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‘Baby Steps to Giant Steps’ encourages continued education

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More than 70 high school students from 14 schools throughout the region attended “Baby Steps to Giant Steps,” a program of the Western Arkansas Education Service Cooperative (WAESC) that encourages pregnant students to graduate and pursue higher education.

Held Thursday, March 28, at Arkansas Tech University-Ozark Campus, the program featured guest speaker Melinda McClure, assistant bookkeeper at WAESC, who shared her personal story of being a teenage parent and the difficulties it can bring as a student.

“We all want a better life for our children,” she said. “Teenage pregnancy is a bump in the road, but don’t give up – you can succeed.”

McClure said discovering that she and her future husband, Rick, were expecting was the “day my life changed forever.” Having her daughter, Rachel, who is now a second grade teacher and mother, at such a young age left McClure battling feelings of disappointment, she said.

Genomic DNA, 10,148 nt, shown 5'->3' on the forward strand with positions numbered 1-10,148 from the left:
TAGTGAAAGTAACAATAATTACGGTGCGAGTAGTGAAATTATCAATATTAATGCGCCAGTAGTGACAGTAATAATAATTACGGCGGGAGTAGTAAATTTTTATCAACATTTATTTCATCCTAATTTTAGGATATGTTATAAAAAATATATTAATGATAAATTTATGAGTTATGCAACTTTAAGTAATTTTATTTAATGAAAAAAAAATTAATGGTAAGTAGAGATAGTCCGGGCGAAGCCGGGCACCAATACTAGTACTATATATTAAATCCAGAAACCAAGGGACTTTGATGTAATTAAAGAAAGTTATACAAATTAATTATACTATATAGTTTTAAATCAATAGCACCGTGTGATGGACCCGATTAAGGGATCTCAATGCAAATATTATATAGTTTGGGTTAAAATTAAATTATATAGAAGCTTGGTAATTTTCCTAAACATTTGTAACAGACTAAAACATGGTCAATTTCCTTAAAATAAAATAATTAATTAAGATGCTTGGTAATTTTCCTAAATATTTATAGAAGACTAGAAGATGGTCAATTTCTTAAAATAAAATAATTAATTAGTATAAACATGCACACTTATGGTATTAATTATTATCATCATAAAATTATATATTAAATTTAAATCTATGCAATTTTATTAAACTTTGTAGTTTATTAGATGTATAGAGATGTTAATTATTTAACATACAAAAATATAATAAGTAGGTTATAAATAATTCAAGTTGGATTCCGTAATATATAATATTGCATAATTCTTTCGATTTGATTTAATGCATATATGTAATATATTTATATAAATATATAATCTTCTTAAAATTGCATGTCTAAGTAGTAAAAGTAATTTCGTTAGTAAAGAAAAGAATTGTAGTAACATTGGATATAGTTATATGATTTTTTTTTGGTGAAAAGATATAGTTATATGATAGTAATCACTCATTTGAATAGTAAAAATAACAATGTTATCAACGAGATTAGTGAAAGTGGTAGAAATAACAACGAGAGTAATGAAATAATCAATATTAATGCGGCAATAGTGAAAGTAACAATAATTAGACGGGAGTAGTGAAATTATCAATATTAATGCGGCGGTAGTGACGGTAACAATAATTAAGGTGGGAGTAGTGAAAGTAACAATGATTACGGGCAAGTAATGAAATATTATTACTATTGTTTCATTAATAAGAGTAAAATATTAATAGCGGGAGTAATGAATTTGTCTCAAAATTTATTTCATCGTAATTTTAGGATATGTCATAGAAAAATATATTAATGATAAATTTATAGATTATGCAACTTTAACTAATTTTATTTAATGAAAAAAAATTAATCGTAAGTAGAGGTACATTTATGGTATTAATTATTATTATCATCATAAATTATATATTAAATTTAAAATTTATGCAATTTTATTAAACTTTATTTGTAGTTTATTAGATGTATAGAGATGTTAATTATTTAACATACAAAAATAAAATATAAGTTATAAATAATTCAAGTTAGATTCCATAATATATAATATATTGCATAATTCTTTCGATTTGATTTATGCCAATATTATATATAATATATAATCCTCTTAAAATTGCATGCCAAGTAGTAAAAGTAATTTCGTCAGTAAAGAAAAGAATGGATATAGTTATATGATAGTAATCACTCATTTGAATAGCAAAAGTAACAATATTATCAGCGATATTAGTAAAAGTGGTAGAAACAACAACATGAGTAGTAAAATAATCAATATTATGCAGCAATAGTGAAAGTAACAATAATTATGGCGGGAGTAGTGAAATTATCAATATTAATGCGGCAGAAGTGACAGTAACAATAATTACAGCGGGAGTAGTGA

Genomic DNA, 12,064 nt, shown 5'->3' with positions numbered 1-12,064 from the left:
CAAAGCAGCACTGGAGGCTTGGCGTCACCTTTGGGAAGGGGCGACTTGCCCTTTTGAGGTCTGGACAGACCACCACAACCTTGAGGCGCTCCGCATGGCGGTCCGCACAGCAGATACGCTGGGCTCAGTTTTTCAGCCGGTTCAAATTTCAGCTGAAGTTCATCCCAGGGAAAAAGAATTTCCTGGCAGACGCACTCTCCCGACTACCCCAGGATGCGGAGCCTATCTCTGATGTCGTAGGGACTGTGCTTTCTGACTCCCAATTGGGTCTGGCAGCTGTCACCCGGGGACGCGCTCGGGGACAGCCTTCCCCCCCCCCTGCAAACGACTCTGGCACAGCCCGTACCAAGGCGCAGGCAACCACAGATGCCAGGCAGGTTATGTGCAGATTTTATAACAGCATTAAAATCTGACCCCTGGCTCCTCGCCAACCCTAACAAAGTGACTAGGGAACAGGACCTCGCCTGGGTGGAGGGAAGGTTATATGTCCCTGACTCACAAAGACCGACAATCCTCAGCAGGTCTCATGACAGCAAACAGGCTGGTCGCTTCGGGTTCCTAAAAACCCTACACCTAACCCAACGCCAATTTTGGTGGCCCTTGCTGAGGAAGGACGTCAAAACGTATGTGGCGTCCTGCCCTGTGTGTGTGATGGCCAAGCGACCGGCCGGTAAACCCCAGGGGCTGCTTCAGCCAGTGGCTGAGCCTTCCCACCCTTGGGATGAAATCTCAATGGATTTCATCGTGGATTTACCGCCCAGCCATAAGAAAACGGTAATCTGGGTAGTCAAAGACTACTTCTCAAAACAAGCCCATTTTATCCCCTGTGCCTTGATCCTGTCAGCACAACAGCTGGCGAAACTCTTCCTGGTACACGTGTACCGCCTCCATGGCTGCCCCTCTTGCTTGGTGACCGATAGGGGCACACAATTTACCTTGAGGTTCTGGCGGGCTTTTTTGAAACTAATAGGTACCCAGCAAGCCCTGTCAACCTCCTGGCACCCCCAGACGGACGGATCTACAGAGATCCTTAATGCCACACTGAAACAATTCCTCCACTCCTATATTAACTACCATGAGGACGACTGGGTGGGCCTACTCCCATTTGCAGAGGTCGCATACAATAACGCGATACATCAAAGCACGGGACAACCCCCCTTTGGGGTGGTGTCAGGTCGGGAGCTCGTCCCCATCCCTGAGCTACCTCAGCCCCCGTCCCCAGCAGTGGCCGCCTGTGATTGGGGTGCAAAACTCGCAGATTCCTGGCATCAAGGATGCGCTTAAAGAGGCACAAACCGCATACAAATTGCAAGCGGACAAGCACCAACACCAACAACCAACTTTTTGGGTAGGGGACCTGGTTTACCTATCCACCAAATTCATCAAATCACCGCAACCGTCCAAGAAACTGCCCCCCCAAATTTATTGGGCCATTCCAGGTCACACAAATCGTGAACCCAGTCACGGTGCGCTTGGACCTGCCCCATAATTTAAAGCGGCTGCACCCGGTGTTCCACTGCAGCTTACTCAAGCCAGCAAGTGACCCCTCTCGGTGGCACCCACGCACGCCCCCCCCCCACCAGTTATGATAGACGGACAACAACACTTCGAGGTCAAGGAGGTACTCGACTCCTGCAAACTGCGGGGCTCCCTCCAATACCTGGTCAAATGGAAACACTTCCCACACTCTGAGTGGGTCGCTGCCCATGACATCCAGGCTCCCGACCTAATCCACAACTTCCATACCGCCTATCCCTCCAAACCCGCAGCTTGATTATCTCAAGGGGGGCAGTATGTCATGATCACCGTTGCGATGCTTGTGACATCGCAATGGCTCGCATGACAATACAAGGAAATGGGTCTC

“I’m so thankful that, today, there are programs like this,” McClure said, adding that today’s society is “more accepting and encouraging for teenage mothers.”

Jane Phillips, WAESC career and technical education coordinator, said the No. 1 goal of Baby Steps to Giant Steps is to encourage students to graduate high school.

Chancellor Jo Alice Blondin said studies show that, on average, there is a correlation between obtaining higher education and earning more money during a lifetime.

“There are two things you need to take away from today: One, you will make more money over the course of your work life if you have a degree,” she said, “and two, financial aid, such as a Pell grant or the Academic Challenge Scholarship, is available to you.”

Students also were given a tour of Arkansas Tech-Ozark, as well as helpful items, such as diapers, from local vendors. High schools participating in the event included Alma, Booneville, Clarksville, Greenwood, Lamar, Mansfield, Magazine, Mulberry, Ozark, Paris, Pea Ridge, Scranton, Waldron and Westside.

Jessica Birchler, director of the Arkansas Tech-Ozark Career Pathways Initiative, said, “This annual program empowers young mothers to take proactive role in their future. Seeing all the wonderful opportunities on this campus, and through education in general, opens doors for these young women and their families.”


Photo: WAESC Assistant Bookkeeper Melinda McClure speaks during “Baby Steps to Giant Steps,” a WAESC program held Thursday, March 28, that encourages pregnant high school students to graduate and pursue higher education.